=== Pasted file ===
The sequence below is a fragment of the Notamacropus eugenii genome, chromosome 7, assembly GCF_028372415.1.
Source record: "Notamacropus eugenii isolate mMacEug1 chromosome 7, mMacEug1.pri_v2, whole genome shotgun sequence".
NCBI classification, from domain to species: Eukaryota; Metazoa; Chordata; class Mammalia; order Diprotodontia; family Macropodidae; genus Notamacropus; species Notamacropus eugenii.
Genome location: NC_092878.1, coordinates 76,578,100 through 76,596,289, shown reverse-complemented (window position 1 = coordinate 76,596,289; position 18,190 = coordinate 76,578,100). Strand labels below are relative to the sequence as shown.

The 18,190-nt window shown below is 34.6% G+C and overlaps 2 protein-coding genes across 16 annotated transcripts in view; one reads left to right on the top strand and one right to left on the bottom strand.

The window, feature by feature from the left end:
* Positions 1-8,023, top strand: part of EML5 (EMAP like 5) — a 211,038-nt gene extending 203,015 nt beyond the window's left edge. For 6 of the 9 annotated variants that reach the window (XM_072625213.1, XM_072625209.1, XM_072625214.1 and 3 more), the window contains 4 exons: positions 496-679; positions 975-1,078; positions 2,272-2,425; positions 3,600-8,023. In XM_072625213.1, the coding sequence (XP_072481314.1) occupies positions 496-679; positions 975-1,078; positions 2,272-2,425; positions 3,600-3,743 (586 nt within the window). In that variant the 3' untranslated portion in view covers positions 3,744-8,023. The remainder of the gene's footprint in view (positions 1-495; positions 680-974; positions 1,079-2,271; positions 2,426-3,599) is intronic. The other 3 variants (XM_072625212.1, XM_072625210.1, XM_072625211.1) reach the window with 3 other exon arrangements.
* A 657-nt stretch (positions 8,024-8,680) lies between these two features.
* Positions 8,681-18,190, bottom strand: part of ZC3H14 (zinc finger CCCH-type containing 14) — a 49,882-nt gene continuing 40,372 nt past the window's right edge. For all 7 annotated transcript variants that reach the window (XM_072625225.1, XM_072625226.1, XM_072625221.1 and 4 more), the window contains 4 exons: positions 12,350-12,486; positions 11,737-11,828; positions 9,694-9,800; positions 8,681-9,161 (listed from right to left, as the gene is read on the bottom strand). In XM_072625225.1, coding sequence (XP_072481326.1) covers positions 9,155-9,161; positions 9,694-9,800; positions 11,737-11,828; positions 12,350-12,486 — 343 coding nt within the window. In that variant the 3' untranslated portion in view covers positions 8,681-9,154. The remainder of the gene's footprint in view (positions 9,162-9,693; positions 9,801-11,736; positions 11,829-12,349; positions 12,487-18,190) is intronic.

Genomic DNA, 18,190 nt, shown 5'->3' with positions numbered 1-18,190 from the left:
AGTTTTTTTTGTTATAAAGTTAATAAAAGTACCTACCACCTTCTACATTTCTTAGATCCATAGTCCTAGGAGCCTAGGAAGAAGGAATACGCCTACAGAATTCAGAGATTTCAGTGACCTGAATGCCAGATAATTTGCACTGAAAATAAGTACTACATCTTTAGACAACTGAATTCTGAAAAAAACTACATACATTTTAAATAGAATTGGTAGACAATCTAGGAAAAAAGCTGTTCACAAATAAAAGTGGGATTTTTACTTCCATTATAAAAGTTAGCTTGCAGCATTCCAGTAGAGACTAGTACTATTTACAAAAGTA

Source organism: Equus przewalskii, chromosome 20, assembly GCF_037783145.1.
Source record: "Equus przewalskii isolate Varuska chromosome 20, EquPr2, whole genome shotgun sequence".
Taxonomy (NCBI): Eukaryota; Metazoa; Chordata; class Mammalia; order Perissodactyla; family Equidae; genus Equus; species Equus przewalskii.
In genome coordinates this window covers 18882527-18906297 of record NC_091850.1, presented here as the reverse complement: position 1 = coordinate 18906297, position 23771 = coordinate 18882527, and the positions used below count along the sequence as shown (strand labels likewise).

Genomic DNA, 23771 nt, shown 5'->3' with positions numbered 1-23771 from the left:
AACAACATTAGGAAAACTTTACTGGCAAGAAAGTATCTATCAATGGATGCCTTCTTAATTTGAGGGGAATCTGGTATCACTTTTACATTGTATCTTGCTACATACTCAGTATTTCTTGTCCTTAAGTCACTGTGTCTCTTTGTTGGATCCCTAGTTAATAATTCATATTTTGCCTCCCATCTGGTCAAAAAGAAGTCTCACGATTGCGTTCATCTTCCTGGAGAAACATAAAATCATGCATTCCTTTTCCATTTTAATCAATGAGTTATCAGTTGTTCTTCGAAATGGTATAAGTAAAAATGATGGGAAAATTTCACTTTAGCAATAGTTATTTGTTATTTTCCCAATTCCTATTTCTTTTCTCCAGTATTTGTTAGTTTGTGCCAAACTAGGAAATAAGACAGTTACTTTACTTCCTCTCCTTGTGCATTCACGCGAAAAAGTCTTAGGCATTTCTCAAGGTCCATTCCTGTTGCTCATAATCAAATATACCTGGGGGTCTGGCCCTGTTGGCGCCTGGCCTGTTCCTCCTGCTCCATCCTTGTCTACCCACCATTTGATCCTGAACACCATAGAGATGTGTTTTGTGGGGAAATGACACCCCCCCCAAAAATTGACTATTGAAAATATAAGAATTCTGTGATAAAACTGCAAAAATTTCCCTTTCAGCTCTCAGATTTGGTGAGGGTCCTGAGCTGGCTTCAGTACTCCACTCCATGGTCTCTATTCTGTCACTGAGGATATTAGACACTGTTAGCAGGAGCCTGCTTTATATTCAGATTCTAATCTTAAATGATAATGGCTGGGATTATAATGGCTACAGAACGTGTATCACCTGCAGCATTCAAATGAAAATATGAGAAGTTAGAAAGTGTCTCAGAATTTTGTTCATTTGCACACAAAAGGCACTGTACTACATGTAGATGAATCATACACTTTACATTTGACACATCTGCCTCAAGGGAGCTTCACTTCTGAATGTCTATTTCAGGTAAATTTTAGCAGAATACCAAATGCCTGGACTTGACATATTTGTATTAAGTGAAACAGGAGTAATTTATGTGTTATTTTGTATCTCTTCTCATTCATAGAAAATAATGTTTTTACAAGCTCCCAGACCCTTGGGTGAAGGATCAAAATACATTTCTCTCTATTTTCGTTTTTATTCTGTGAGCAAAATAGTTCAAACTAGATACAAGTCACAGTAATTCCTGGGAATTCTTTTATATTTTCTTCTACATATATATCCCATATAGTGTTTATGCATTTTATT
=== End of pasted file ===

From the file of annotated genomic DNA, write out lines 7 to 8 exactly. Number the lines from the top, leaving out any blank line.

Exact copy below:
* Positions 1-8,023, top strand: part of EML5 (EMAP like 5) — a 211,038-nt gene extending 203,015 nt beyond the window's left edge. For 6 of the 9 annotated variants that reach the window (XM_072625213.1, XM_072625209.1, XM_072625214.1 and 3 more), the window contains 4 exons: positions 496-679; positions 975-1,078; positions 2,272-2,425; positions 3,600-8,023. In XM_072625213.1, the coding sequence (XP_072481314.1) occupies positions 496-679; positions 975-1,078; positions 2,272-2,425; positions 3,600-3,743 (586 nt within the window). In that variant the 3' untranslated portion in view covers positions 3,744-8,023. The remainder of the gene's footprint in view (positions 1-495; positions 680-974; positions 1,079-2,271; positions 2,426-3,599) is intronic. The other 3 variants (XM_072625212.1, XM_072625210.1, XM_072625211.1) reach the window with 3 other exon arrangements.
* A 657-nt stretch (positions 8,024-8,680) lies between these two features.